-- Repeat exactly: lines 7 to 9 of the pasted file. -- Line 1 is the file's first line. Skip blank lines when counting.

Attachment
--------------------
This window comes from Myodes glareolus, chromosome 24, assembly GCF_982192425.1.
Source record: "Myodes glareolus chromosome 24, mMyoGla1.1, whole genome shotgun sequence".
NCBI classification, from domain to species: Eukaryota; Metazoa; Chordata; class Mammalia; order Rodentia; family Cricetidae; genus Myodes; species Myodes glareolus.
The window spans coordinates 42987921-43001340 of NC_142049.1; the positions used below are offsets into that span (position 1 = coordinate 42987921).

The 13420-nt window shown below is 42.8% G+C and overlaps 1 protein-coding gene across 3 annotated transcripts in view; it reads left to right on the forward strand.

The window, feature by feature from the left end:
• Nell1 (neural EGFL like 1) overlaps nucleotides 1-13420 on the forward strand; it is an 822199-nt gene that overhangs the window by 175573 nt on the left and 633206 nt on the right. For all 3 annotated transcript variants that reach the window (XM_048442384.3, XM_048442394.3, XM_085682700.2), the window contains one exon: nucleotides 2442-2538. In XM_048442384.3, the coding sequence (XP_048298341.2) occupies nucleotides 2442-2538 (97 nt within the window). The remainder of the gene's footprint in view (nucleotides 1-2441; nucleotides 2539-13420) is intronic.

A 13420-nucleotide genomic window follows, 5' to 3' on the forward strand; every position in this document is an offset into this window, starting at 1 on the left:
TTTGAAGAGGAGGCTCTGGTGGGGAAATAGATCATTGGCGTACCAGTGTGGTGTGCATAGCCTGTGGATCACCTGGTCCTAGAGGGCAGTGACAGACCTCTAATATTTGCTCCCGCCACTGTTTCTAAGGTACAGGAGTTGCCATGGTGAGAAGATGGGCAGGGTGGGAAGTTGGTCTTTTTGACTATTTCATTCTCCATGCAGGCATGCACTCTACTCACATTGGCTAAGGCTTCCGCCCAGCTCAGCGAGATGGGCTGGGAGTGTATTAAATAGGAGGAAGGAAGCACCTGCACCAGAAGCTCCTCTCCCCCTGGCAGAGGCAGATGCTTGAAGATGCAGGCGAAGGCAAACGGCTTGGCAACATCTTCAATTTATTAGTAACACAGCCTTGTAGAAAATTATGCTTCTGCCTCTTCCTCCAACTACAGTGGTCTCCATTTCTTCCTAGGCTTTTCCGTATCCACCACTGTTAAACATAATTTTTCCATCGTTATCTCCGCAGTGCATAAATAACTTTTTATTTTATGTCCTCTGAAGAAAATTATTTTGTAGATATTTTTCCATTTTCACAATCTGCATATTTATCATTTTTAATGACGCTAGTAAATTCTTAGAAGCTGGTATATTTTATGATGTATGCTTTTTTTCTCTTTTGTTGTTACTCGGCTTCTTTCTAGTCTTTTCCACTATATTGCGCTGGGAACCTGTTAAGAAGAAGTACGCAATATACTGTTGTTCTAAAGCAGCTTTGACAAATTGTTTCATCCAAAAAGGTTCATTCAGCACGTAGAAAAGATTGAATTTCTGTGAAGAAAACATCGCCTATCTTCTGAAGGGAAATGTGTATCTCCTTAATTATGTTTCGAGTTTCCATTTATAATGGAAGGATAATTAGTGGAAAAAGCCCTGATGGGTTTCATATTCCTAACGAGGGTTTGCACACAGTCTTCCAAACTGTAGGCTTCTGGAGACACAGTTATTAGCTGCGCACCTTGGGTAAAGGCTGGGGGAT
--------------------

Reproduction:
• Nell1 (neural EGFL like 1) overlaps nucleotides 1-13420 on the forward strand; it is an 822199-nt gene that overhangs the window by 175573 nt on the left and 633206 nt on the right. For all 3 annotated transcript variants that reach the window (XM_048442384.3, XM_048442394.3, XM_085682700.2), the window contains one exon: nucleotides 2442-2538. In XM_048442384.3, the coding sequence (XP_048298341.2) occupies nucleotides 2442-2538 (97 nt within the window). The remainder of the gene's footprint in view (nucleotides 1-2441; nucleotides 2539-13420) is intronic.

A 13420-nucleotide genomic window follows, 5' to 3' on the forward strand; every position in this document is an offset into this window, starting at 1 on the left:
TTTGAAGAGGAGGCTCTGGTGGGGAAATAGATCATTGGCGTACCAGTGTGGTGTGCATAGCCTGTGGATCACCTGGTCCTAGAGGGCAGTGACAGACCTCTAATATTTGCTCCCGCCACTGTTTCTAAGGTACAGGAGTTGCCATGGTGAGAAGATGGGCAGGGTGGGAAGTTGGTCTTTTTGACTATTTCATTCTCCATGCAGGCATGCACTCTACTCACATTGGCTAAGGCTTCCGCCCAGCTCAGCGAGATGGGCTGGGAGTGTATTAAATAGGAGGAAGGAAGCACCTGCACCAGAAGCTCCTCTCCCCCTGGCAGAGGCAGATGCTTGAAGATGCAGGCGAAGGCAAACGGCTTGGCAACATCTTCAATTTATTAGTAACACAGCCTTGTAGAAAATTATGCTTCTGCCTCTTCCTCCAACTACAGTGGTCTCCATTTCTTCCTAGGCTTTTCCGTATCCACCACTGTTAAACATAATTTTTCCATCGTTATCTCCGCAGTGCATAAATAACTTTTTATTTTATGTCCTCTGAAGAAAATTATTTTGTAGATATTTTTCCATTTTCACAATCTGCATATTTATCATTTTTAATGACGCTAGTAAATTCTTAGAAGCTGGTATATTTTATGATGTATGCTTTTTTTCTCTTTTGTTGTTACTCGGCTTCTTTCTAGTCTTTTCCACTATATTGCGCTGGGAACCTGTTAAGAAGAAGTACGCAATATACTGTTGTTCTAAAGCAGCTTTGACAAATTGTTTCATCCAAAAAGGTTCATTCAGCACGTAGAAAAGATTGAATTTCTGTGAAGAAAACATCGCCTATCTTCTGAAGGGAAATGTGTATCTCCTTAATTATGTTTCGAGTTTCCATTTATAATGGAAGGATAATTAGTGGAAAAAGCCCTGATGGGTTTCATATTCCTAACGAGGGTTTGCACACAGTCTTCCAAACTGTAGGCTTCTGGAGACACAGTTATTAGCTGCGCACCTTGGGTAAAGGCTGGGGGAT